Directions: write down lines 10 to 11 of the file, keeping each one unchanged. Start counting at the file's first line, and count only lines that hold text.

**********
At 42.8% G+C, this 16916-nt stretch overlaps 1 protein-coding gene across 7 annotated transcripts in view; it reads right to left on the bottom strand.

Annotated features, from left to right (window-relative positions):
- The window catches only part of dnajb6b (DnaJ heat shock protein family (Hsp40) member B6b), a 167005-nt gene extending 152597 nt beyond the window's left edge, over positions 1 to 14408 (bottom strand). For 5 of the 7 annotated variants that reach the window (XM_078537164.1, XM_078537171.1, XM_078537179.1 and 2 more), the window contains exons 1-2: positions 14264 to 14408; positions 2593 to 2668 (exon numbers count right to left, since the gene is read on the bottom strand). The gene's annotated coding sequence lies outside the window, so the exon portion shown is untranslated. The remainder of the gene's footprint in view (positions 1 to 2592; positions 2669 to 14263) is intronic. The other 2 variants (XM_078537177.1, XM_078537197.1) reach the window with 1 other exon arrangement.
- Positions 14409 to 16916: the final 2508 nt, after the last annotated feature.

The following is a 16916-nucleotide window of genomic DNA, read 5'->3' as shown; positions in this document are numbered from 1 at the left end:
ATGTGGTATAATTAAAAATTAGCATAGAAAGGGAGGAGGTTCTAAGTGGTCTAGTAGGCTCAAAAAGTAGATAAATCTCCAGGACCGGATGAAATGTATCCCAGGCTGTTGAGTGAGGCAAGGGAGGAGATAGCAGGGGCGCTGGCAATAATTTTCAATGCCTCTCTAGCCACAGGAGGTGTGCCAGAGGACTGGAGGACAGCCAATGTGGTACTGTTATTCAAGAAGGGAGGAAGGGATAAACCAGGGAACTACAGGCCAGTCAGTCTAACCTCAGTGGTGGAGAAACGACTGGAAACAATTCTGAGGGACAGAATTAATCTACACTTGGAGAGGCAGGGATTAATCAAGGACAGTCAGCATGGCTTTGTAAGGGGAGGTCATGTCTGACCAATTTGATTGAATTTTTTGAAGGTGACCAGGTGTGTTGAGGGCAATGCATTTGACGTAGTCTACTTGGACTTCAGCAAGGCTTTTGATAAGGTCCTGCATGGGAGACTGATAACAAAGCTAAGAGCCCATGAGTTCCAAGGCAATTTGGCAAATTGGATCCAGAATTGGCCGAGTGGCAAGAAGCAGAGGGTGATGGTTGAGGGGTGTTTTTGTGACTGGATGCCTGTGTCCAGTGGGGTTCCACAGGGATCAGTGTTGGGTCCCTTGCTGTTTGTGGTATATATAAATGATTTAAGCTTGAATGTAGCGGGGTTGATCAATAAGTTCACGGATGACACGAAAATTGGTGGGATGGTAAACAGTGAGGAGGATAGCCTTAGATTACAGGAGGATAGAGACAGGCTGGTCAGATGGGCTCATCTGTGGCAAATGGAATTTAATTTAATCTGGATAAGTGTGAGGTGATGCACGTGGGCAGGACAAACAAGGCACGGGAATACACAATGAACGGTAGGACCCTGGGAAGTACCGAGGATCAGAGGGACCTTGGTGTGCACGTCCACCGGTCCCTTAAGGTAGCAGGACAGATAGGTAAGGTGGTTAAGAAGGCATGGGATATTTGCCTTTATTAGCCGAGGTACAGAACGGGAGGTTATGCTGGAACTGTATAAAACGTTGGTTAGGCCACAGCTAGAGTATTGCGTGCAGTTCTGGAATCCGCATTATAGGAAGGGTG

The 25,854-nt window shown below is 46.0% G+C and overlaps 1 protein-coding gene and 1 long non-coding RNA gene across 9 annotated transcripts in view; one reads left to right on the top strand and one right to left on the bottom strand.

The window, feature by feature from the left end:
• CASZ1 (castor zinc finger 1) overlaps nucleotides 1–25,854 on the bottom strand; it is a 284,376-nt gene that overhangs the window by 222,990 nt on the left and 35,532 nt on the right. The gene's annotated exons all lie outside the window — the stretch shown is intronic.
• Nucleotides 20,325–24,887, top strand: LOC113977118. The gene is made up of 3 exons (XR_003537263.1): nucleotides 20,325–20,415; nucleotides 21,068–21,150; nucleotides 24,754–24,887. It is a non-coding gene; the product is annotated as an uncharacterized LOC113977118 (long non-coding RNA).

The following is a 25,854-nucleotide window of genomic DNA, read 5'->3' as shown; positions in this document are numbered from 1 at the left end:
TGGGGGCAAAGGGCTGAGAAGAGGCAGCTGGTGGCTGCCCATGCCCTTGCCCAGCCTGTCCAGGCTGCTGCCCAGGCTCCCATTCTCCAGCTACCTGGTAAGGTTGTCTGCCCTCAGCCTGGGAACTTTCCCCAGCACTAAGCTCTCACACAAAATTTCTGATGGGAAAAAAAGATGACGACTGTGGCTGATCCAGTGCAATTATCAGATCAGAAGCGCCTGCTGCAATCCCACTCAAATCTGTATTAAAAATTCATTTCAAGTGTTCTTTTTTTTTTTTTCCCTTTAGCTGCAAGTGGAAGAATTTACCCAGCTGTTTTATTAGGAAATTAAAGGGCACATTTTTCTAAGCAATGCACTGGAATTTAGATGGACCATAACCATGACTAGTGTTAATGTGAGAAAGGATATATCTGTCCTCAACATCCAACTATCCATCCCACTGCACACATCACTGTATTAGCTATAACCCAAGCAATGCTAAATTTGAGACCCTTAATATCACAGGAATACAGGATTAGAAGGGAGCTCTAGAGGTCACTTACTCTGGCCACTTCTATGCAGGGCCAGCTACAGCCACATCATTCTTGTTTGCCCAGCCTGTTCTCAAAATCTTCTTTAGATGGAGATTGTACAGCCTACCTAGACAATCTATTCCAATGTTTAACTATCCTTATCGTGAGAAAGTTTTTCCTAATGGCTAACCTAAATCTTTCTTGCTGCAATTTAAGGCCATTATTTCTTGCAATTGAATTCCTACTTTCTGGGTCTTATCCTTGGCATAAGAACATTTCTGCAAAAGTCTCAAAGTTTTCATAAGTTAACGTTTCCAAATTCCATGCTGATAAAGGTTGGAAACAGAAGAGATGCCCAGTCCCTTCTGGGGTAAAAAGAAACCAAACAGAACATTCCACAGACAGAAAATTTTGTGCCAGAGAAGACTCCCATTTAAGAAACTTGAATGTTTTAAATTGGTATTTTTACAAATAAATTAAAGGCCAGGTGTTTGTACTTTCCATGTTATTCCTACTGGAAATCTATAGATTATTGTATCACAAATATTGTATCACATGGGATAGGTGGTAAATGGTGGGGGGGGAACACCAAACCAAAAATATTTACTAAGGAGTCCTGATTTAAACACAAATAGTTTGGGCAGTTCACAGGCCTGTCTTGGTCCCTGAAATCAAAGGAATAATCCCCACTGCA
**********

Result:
• Nucleotides 20,325–24,887, top strand: LOC113977118. The gene is made up of 3 exons (XR_003537263.1): nucleotides 20,325–20,415; nucleotides 21,068–21,150; nucleotides 24,754–24,887. It is a non-coding gene; the product is annotated as an uncharacterized LOC113977118 (long non-coding RNA).

The following is a 25,854-nucleotide window of genomic DNA, read 5'->3' as shown; positions in this document are numbered from 1 at the left end: